5 Ways You Can Help Your Young Actor Audition Like a Pro

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One of the biggest frustrations I hear from parents is that they don’t know how to prepare their young actor for major auditions effectively. Since I teach, coach, and cast young actors, I see how challenging it can be to help them get comfortable enough with the material so they have a successful audition.

The top audition prep issues I hear from parents are that they don’t have time to work with their child because they get the sides the night before, they don’t know how to work on the scene with them, and they don’t know what casting is looking for other than their child memorizing the lines.

Fortunately, the solutions to these issues are easier than you may realize.

1. Understand that everyone gets sides at the last minute.
It’s helpful to know that most parents get sides the night before. Occasionally you’ll receive sides a few days in advance if your agent or manager can get them to you, especially if there is a lot of dialogue. But most of the time it’s 24 hours or less in advance. Accepting and planning for this can help you avoid adding extra stress to your preparations.

2. Tell the story.
The best way to work on sides with your young actor is to have them tell you the “story” of what’s happening in the scene. Who are they talking to and why? How do they feel about the other people in the scene? Have them tell you the beginning, middle, and end of the story in the first person using the dialogue given. This practice not only solidifies their point of view but hopefully helps them commit their lines to memory versus straight memorization.

3. Build an arc with emotions.
Once you’ve conquered the story, have them retell it to you from a different emotional place. Have them do the whole scene super excited, disappointed, or frustrated. This tip helps them find different emotional states they may not discover simply by memorizing the scene. Remember, every story has an arc to the scene where the emotional point of view changes. It’s important to help your child identify this or else the scene will fall flat.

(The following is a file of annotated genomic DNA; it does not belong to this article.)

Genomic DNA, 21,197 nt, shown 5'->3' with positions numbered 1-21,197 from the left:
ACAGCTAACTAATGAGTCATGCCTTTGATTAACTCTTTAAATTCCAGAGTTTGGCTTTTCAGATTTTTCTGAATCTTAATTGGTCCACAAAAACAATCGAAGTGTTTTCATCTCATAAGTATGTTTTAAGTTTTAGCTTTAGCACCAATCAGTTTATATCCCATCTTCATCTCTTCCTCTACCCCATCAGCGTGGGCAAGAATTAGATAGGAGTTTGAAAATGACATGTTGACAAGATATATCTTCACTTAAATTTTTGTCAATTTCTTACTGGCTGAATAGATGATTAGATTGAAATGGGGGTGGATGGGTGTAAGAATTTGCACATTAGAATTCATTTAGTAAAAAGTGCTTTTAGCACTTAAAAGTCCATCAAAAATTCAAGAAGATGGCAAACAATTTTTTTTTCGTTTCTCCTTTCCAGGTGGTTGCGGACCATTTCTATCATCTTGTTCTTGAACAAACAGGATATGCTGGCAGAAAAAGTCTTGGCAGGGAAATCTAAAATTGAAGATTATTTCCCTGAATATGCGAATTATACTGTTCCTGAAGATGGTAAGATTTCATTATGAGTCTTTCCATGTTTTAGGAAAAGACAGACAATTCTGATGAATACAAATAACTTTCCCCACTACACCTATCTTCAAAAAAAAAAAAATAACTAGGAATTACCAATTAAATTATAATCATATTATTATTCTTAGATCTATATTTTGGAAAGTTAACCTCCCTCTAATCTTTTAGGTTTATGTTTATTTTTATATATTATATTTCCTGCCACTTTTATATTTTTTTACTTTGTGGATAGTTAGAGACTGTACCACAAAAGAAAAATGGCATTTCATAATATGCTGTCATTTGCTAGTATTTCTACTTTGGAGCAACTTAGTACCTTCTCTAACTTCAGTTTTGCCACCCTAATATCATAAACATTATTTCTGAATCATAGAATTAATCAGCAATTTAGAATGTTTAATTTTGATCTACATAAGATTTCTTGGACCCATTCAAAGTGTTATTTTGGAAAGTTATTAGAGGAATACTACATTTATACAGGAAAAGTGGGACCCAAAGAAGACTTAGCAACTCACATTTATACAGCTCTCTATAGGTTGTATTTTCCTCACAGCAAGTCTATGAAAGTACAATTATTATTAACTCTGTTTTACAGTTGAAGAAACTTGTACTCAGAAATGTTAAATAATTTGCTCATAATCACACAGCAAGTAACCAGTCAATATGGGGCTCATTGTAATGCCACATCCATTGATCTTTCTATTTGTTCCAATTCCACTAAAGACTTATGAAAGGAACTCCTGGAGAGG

4. Use the environment.
What’s the environment? There’s a big difference between having a conversation in the library versus a crowded lunchroom. Bring the environment into the work. So many actors think their scene starts on the line, yet there are things to see, hear, and look at before you begin speaking. Having a sense of the environment fleshes out the scene instead of just saying the lines.

5. Be supportive.
Just because your young actor doesn’t book the job doesn’t mean they’re not good. There are so many variables that go into casting an actor that is out of their control. Make sure they know that no matter what happens, you’re there for them and there will always be other opportunities.

Having parents who know how to help their young actor make solid choices and feel comfortable with the material makes a huge difference in the audition room. Encourage your child to stay positive and keep cultivating their talent! 

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The views expressed in this article are solely that of the individual(s) providing them,
and do not necessarily reflect the opinions of Backstage or its staff.

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Mel Mack
Mel owns and operates Mel Mack Acting Studio (MMAS), offering educational programming, ranging from classes and workshops to career coaching and advice sessions. Mel also runs a Casting Support business, running casting sessions that position her in the room.
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